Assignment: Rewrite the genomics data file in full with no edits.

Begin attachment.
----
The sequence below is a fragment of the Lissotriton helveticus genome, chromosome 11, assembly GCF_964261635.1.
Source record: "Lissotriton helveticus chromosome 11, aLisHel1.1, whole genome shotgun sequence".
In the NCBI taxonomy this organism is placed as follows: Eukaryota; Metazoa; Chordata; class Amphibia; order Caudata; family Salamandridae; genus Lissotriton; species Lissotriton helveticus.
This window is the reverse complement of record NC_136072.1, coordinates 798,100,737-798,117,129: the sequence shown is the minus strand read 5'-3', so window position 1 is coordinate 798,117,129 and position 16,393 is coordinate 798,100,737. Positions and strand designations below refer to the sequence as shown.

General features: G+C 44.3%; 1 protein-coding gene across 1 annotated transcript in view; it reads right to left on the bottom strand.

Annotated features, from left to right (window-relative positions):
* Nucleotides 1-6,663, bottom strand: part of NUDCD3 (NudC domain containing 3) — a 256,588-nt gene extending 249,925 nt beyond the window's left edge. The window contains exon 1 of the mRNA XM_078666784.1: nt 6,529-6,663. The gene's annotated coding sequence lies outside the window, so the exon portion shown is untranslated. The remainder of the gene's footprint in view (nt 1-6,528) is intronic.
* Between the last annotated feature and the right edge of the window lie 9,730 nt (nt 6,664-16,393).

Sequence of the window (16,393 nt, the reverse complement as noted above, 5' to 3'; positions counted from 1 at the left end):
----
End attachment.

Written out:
The sequence below is a fragment of the Lissotriton helveticus genome, chromosome 11, assembly GCF_964261635.1.
Source record: "Lissotriton helveticus chromosome 11, aLisHel1.1, whole genome shotgun sequence".
In the NCBI taxonomy this organism is placed as follows: Eukaryota; Metazoa; Chordata; class Amphibia; order Caudata; family Salamandridae; genus Lissotriton; species Lissotriton helveticus.
This window is the reverse complement of record NC_136072.1, coordinates 798,100,737-798,117,129: the sequence shown is the minus strand read 5'-3', so window position 1 is coordinate 798,117,129 and position 16,393 is coordinate 798,100,737. Positions and strand designations below refer to the sequence as shown.

General features: G+C 44.3%; 1 protein-coding gene across 1 annotated transcript in view; it reads right to left on the bottom strand.

Annotated features, from left to right (window-relative positions):
* Nucleotides 1-6,663, bottom strand: part of NUDCD3 (NudC domain containing 3) — a 256,588-nt gene extending 249,925 nt beyond the window's left edge. The window contains exon 1 of the mRNA XM_078666784.1: nt 6,529-6,663. The gene's annotated coding sequence lies outside the window, so the exon portion shown is untranslated. The remainder of the gene's footprint in view (nt 1-6,528) is intronic.
* Between the last annotated feature and the right edge of the window lie 9,730 nt (nt 6,664-16,393).

Sequence of the window (16,393 nt, the reverse complement as noted above, 5' to 3'; positions counted from 1 at the left end):